A year after the collapse of home values triggered the financial crisis and Great Recession, another rapid and irrational rise in the price of assets _ whether stocks, home values, oil or something else _ would seem unlikely. After all, major bubbles through history have been spaced decades, if not centuries, apart.
Today, though, amid the wreckage of the last bubble, the ingredients for the next are still with us. The price of gold spiking to its highest level ever _ $1,060 an ounce on Thursday _ is one warning sign, as is the 66 percent surge since March in the Nasdaq Stock Market index.
One reason is that there's a sharp rise in the amount of capital sloshing around the world in search of the best returns. Investors are still fixated on short-term gains over long-term performance. And information now travels instantly, fueling a herd mentality and feeding the optimism wired into our brains.
Bubbles feel good when they're inflating, but even that upside isn't a replacement for slow-and-steady growth _ the type of economy the U.S. mostly had for decades. The problem comes when the music stops and the wreckage spreads far beyond the assets that were inflated.
After the housing bubble popped, we're lucky to still have a functioning financial system. And because millions of working Americans now depend on 401(k) plans instead of pensions for their retirement savings, they're more vulnerable when the stock market plunges as it did last fall.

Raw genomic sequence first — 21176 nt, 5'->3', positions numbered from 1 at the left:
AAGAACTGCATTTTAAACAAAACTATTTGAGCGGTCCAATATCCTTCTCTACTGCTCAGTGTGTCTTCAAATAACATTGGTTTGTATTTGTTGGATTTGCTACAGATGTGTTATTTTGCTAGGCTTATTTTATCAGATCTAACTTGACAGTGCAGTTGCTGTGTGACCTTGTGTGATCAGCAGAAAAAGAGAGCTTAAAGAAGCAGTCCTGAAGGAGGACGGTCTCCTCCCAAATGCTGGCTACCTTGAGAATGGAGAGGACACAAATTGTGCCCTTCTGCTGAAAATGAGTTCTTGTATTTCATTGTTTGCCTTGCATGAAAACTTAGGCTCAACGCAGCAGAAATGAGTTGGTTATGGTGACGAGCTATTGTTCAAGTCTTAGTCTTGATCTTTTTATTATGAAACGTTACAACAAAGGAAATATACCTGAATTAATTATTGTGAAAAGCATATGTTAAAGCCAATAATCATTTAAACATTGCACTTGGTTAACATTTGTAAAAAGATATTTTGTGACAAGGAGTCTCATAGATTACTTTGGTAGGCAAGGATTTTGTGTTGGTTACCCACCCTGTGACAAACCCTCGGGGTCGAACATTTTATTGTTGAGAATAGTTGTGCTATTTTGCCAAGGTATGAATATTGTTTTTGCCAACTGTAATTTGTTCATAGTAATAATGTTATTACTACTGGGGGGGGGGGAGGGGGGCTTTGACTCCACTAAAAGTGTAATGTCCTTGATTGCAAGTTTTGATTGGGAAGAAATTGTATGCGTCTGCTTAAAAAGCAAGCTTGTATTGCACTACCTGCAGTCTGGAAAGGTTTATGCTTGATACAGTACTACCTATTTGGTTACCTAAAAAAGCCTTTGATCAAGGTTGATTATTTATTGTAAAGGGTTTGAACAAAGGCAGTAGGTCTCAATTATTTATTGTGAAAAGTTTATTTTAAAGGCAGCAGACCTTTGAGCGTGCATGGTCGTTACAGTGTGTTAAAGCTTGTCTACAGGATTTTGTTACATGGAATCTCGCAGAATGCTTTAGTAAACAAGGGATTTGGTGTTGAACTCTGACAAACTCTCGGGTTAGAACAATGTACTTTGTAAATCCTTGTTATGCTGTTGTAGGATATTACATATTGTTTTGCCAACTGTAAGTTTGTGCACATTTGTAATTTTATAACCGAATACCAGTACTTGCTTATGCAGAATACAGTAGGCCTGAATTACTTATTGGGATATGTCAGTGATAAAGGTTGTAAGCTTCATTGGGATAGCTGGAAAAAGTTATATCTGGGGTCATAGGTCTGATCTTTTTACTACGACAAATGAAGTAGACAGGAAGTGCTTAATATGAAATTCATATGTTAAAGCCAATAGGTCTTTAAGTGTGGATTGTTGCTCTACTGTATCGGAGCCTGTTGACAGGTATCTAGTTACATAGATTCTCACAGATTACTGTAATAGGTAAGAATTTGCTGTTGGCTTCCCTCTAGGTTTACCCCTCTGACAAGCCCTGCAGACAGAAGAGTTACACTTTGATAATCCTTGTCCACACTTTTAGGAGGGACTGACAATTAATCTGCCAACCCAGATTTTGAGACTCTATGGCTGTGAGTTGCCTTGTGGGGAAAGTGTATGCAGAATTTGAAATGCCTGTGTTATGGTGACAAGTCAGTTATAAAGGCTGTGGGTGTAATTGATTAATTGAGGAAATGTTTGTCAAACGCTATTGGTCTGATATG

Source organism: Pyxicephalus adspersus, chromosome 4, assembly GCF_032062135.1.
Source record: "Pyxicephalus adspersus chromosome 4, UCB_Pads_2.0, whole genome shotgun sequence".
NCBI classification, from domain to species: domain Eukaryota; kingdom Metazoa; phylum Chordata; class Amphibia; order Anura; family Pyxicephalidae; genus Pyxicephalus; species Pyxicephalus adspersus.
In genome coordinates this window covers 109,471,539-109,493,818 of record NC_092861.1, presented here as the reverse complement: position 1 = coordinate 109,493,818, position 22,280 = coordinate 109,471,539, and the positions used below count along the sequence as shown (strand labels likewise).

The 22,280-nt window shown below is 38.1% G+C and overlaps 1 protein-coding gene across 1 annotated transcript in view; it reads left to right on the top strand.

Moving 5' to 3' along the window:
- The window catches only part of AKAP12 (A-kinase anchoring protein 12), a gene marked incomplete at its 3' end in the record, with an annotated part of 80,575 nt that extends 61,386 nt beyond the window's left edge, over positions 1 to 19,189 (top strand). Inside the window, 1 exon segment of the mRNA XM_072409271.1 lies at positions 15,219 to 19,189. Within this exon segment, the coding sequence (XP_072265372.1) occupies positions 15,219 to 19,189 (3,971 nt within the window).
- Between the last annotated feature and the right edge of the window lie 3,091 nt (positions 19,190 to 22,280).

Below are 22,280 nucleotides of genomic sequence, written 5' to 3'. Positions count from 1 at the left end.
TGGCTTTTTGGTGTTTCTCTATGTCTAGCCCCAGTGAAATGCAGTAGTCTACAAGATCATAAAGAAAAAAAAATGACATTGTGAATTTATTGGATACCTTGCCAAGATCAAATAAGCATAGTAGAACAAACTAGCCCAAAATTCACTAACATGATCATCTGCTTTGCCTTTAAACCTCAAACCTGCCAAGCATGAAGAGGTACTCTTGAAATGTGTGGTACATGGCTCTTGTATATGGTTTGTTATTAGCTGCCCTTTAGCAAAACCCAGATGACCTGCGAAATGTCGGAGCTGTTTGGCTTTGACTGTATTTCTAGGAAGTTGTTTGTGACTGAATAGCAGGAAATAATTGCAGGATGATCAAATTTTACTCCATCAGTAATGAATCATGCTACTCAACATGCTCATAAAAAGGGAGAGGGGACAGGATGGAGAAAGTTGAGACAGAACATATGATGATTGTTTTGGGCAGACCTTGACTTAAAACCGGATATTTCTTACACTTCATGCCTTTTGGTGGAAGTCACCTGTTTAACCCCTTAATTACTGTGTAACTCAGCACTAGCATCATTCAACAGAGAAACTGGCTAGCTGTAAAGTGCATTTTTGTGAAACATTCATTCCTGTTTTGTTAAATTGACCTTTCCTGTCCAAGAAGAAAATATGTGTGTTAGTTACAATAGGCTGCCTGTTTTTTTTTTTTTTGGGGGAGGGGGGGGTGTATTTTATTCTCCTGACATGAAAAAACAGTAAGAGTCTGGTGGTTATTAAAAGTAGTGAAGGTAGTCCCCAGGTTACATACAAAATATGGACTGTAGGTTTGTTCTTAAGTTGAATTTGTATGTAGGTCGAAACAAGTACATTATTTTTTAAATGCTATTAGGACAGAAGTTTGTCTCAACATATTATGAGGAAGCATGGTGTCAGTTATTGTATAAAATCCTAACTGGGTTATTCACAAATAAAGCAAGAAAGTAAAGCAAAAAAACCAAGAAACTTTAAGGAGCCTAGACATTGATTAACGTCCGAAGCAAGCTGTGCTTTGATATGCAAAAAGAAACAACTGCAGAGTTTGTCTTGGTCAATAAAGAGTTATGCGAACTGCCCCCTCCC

"It's not a matter of could it happen again; it's a matter of when," says Kenneth Rogoff, an economics professor at Harvard University and co-author of a new book on bubbles called "This Time Is Different: Eight Centuries of Financial Folly."
Reckless day traders and unqualified home buyers got blamed for the Internet stock bubble at the beginning of this decade and the still-deflating housing bubble. But they're just bit players in the story. The surge of global capital seeking the quickest and most profitable investments played a larger role.
Over the last 30 years, the value of financial assets _ such as stocks, bonds and bank deposits _ grew to be four times larger than annual global gross domestic product. Key factors: personal savings rates rose in Asian economies, companies piled up profits year after year and Middle Eastern oil-exporting countries grew wealthier.